• Over the last four years (February 2012 – February 2016) the total number of individual days has risen from 69,411 to 96,110. This represents a 35% increase.
  • There have been particularly pressures over the last two years, February 2014 there were 77,654 days.


Key findings from recent ADASS survey about Winter pressures:

  • 71% of DASSs routinely sign off DTOC returns.
  • 49% of councils have schemes designed to reduce winter pressures which have not yet had funding agreed locally.
  • The average value of these schemes without or yet to agree funding is £385,000.


Additional pressures 

  • Over the last few months there have been a number of articles and comments about winter pressures. Nigel Edwards, chief executive, Nuffield Trust, said: “The issue of delayed transfers is fast becoming the biggest problem many NHS trusts are facing,”


  • There is concern that, with local areas already struggling to cope with mild weather and little flu around so far, hospitals may struggle if a blast of really cold weather brings an influx of seriously ill patients.


  • The on-going junior doctor’s industrial action will put additional operational pressures on hospitals, and therefore we expect that acute trusts will want to be managing occupancy down as much as is safe and practically possible. An escalation process has been agreed between BMA and NHSE; if there is a significant incident in an area (e.g. road accident), the Trust can inform NHSE if further support is needed at which point NHSE will approach the BMA. Directors of adult social care will continue contact with health colleagues through normal channels. As a key part of local discharge systems, social care services will continue to contribute to effective communication and coordination, particularly at times when there is extra pressure on NHS services and a need to proactively create more acute care capacity.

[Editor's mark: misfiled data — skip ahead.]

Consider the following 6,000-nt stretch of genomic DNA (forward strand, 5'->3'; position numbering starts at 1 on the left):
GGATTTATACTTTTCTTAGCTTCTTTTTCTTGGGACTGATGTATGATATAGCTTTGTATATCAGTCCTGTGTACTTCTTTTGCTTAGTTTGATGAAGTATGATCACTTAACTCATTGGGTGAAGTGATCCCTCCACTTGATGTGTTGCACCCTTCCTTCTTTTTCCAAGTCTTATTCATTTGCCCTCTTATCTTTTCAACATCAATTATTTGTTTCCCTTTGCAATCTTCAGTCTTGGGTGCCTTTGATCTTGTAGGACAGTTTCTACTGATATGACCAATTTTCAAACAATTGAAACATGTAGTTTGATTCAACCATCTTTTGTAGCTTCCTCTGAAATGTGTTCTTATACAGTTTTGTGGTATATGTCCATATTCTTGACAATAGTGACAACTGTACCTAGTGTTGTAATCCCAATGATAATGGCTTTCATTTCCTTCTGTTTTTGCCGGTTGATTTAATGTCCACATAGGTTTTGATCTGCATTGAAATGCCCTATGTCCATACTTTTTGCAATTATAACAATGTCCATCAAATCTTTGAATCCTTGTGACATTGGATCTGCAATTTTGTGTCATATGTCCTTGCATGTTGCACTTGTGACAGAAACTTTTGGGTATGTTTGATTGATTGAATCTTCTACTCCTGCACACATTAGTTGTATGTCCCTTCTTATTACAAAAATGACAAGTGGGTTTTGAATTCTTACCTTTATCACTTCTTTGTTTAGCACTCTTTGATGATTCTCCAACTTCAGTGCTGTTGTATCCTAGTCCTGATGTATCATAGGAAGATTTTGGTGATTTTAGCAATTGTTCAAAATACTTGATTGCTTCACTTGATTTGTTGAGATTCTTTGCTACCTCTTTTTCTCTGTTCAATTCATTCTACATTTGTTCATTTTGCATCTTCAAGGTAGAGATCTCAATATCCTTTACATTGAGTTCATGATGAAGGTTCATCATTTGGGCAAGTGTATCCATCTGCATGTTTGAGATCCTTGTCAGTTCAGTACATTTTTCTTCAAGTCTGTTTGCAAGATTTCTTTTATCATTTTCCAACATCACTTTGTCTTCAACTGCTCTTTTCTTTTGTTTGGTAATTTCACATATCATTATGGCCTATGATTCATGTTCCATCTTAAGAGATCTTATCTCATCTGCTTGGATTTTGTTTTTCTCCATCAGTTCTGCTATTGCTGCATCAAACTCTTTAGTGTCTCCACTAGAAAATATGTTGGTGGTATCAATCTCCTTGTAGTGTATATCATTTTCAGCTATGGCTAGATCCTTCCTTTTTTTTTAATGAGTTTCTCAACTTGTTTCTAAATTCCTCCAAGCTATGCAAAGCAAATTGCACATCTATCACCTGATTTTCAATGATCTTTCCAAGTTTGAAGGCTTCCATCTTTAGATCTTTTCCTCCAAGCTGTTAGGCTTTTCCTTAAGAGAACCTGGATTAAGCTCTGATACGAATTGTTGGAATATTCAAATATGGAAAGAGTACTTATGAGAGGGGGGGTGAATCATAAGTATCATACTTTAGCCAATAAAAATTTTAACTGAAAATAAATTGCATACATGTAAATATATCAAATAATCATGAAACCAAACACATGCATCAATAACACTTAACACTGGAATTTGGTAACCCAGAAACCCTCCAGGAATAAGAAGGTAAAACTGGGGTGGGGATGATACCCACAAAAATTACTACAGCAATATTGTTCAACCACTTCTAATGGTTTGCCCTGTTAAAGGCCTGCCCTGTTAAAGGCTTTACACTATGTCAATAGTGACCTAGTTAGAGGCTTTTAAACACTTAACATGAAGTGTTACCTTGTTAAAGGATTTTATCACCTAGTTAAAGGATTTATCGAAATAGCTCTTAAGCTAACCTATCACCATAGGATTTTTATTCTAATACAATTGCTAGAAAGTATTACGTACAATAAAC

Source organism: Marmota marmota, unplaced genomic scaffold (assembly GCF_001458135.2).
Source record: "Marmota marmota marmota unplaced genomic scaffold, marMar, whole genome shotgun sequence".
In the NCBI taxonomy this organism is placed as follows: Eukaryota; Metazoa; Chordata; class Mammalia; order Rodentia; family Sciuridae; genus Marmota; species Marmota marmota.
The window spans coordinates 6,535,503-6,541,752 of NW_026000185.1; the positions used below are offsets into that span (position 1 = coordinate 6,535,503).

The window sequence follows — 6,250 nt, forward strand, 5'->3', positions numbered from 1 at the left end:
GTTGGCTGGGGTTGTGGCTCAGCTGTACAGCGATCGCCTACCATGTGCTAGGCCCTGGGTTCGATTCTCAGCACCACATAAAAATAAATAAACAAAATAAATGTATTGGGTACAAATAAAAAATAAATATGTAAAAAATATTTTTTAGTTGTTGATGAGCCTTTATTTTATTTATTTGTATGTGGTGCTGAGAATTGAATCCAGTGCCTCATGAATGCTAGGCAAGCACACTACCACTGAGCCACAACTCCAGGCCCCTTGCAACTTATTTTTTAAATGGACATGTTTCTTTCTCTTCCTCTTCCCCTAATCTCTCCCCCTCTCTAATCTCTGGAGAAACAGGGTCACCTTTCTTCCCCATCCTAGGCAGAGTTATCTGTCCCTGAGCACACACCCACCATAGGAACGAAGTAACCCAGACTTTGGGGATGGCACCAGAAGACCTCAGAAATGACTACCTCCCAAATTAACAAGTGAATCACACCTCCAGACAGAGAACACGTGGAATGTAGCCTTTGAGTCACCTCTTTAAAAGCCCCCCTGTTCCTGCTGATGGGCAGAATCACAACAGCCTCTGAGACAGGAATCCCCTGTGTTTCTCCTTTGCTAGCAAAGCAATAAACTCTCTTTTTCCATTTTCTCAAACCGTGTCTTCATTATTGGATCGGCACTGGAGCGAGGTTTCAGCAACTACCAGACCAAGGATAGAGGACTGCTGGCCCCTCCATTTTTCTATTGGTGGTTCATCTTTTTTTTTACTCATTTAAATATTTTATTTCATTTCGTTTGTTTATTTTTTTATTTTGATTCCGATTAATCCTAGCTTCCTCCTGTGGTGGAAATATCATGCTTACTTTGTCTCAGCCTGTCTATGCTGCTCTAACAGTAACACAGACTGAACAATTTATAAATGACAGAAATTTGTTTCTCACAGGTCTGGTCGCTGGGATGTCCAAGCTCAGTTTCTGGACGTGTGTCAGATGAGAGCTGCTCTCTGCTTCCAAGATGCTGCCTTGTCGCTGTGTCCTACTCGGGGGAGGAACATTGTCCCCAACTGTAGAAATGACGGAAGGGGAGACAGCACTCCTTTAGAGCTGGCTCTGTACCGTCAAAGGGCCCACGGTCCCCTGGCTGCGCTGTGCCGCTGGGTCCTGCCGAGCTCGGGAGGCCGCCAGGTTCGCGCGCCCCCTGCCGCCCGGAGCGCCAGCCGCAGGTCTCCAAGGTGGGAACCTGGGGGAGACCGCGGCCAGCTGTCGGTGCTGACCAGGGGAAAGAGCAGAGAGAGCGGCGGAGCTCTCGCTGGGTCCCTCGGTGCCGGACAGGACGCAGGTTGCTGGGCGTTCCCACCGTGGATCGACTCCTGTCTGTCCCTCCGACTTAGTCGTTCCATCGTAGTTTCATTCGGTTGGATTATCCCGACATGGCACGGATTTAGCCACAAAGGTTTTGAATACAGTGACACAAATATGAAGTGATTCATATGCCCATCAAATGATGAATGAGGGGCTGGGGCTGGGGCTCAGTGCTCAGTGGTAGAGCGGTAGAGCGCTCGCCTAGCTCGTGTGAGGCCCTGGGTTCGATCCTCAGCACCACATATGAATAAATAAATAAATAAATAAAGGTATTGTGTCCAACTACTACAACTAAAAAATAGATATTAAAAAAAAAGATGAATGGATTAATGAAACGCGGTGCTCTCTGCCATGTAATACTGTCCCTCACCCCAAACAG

• The Lord Carter report says that delays in discharging patients out of hospital could be costing the NHS £900m a year. Recent NICE social care guidelines called for better coordination of discharge planning between hospital and social care.


 Key messages

DToCs have increased significantly, particularly for social services. ADASS has signalled the fragility of the social care market, the considerable workforce recruitment and retention issues and funding on many occasions. This is impacting on putting together packages of care for people to enable them to avoid hospital admission in the first place or to be supported home well after admission.


  • The funding that councils received for winter pressures in the last financial year was in no way proportionate to the scale of the task or the level of support needed for vulnerable people. Councils must be funded adequately if they are to continue reducing pressures and costs for NHS during times of increased demand. According to the ADASS Budget Survey, councils received only 5.9 per cent (£41 million) of the £700 million allocated to the NHS to respond to winter pressures in 2014/15. This money, even with the additional £37 million councils received directly to help tackle delayed transfers of care, was in no way proportionate to the scale of the task.